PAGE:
3.6. Deposition Efficiency
Deposition efficiency depends on many factors that include the input power to the plasma torch, material properties such as melting point, particle size range, heat capacity of the powder being sprayed, and the torch to base distance (TBD) . For a given TBD and a specific coating material, torch input power appears to be an important factor for the deposition efficiency. Deposition efficiency values of copper slag premixed with Al coatings made at different operating powers (on aluminium substrate) are presented in the graph plotted in Figure 9. As the power level increases, the net available energy in the plasma jet increases leading to a better in-flight particle melting and hence to higher probability for the molten particles to flatten. The deposition efficiency reaches a plateau for the highest power levels due to the plasma jet temperature increasing which in turn increases both the particle vaporization ratio and the plasma jet viscosity.
This work establishes copper slag as a potential cost-effective coating material on metallic substrates and, thereby, suggests a value added utilization of this industrial waste. The adhesion strength of the coating is found affected significantly by the plasma torch input power level. The operating power level of the plasma torch also affects the coating deposition efficiency and morphology of the coatings. The adhesion strength of the coating is also found to be increasing with addition of aluminium to copper slag. This is attributed to the formation of Al-diffusion layers within the splats, thereby enhancing the cohesive forces between splats. The as-sprayed coating has reasonable hardness and may be recommended for tribological application such as conveyer belts, pipes carrying particulates.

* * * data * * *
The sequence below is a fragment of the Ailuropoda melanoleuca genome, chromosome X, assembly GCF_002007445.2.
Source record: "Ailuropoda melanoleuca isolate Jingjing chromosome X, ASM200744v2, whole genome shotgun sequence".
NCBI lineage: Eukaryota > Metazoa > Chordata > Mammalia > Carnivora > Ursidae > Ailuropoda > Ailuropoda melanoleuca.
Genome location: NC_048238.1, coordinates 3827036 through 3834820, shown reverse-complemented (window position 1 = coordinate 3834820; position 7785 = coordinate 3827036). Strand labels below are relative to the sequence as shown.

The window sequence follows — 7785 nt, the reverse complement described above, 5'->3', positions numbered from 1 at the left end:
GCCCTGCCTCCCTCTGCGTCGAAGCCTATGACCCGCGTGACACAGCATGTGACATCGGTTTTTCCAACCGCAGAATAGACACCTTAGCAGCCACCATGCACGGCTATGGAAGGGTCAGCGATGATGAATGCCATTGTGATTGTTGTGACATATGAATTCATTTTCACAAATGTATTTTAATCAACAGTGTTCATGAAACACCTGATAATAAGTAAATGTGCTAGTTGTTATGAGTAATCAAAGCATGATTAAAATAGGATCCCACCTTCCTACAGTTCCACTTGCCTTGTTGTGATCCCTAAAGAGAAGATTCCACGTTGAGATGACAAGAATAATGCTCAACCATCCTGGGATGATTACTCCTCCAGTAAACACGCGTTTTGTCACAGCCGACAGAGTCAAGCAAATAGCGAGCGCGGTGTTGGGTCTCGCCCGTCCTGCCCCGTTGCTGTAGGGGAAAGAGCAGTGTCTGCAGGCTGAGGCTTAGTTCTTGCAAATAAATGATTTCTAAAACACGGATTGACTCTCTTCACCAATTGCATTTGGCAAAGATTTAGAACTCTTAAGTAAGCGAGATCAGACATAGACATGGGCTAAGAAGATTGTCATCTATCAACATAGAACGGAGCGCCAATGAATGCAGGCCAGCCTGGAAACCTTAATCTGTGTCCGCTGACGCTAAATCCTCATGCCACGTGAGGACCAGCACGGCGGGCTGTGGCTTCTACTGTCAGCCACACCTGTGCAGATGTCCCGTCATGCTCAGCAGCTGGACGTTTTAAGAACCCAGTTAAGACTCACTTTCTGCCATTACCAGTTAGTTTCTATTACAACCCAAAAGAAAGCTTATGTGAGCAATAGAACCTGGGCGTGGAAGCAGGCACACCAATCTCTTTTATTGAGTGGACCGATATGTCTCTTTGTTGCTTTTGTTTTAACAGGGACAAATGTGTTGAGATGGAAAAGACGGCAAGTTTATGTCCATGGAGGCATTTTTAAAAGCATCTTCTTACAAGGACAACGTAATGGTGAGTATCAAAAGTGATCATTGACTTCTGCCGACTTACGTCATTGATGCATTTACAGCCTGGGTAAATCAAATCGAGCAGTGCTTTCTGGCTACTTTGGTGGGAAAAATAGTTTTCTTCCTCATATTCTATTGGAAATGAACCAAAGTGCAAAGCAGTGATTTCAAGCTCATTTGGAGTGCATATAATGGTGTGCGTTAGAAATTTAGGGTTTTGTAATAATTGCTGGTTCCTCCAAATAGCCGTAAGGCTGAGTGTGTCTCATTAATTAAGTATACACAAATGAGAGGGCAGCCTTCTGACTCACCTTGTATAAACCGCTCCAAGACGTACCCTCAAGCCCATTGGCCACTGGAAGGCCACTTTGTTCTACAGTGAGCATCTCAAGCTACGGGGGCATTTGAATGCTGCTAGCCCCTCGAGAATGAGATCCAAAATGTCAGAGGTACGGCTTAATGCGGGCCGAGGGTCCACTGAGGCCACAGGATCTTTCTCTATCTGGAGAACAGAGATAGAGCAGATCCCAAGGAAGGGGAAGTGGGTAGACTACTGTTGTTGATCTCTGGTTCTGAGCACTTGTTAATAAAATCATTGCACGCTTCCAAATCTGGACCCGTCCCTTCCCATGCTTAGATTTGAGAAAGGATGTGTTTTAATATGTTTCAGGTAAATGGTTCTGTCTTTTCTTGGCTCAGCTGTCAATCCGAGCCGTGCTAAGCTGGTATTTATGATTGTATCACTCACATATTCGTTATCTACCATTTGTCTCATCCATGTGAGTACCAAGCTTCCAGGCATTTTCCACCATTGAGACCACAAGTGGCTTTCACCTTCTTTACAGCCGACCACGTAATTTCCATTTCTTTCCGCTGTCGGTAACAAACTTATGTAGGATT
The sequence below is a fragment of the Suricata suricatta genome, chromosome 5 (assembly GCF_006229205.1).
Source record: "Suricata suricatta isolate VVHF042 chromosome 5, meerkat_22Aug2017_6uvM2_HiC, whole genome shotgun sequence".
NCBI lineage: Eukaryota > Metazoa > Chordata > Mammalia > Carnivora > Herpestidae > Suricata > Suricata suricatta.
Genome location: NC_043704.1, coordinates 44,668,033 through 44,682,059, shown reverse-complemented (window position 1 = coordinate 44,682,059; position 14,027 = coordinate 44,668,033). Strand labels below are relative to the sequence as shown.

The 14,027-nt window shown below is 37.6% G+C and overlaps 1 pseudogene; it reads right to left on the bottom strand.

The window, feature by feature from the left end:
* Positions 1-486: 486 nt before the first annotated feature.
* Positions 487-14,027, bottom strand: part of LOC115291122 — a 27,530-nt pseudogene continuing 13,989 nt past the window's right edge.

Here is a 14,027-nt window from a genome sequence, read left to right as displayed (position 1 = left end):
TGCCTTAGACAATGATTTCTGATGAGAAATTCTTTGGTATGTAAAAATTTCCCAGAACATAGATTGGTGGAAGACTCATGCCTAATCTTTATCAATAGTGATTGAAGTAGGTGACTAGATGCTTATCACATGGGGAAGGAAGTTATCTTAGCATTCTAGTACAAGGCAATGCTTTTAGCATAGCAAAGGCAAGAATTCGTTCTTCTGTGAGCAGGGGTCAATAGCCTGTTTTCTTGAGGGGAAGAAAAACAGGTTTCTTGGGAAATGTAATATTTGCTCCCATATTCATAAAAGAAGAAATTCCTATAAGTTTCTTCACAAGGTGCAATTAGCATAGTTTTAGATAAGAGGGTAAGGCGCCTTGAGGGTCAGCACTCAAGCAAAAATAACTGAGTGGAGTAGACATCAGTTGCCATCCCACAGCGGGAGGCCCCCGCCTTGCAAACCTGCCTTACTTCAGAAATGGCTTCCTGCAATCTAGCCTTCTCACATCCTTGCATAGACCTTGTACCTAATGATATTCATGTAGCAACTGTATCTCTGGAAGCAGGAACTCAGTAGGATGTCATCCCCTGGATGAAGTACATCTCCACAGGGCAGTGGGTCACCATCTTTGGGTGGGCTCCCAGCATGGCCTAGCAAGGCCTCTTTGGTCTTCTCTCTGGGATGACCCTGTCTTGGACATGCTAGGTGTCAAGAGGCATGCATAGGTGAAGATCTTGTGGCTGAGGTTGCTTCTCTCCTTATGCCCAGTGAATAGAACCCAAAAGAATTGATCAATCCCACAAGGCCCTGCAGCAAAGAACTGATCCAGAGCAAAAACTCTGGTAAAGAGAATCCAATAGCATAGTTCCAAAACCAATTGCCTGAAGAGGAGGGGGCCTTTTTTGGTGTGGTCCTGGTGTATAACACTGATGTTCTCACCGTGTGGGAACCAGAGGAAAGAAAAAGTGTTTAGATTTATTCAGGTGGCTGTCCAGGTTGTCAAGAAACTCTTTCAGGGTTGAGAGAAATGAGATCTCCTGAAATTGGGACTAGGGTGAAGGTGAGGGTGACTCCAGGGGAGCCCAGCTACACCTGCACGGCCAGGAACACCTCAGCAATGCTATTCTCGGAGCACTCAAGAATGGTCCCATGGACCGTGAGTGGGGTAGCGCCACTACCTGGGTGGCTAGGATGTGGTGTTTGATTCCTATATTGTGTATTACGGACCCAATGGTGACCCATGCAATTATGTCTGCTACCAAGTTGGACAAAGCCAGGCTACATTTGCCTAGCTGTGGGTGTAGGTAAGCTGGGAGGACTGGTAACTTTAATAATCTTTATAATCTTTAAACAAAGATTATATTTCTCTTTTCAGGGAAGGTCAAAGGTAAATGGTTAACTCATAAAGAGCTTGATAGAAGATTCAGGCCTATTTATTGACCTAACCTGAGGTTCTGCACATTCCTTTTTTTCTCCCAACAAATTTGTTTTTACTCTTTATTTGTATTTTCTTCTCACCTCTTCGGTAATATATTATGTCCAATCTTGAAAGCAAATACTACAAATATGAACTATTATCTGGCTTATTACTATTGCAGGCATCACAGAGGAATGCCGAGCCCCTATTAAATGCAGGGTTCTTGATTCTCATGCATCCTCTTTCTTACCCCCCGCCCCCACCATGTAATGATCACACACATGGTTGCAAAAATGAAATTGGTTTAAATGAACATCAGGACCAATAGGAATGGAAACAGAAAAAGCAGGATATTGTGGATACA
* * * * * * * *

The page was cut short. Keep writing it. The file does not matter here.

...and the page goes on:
The authors gratefully acknowledge CSIR, New Delhi, for providing financial support in the form of an empower project (OLP-18).
- R. Westergård, L. C. Erickson, N. Axén, H. M. Hawthorne, and S. Hogmark, “The erosion and abrasion characteristics of alumina coatings plasma sprayed under different spraying conditions,” Tribology International, vol. 31, no. 5, pp. 271–279, 1998.
- L. Dubourg, R. S. Lima, and C. Moreau, “Properties of alumina-titania coatings prepared by laser-assisted air plasma spraying,” Surface and Coatings Technology, vol. 201, no. 14, pp. 6278–6284, 2007.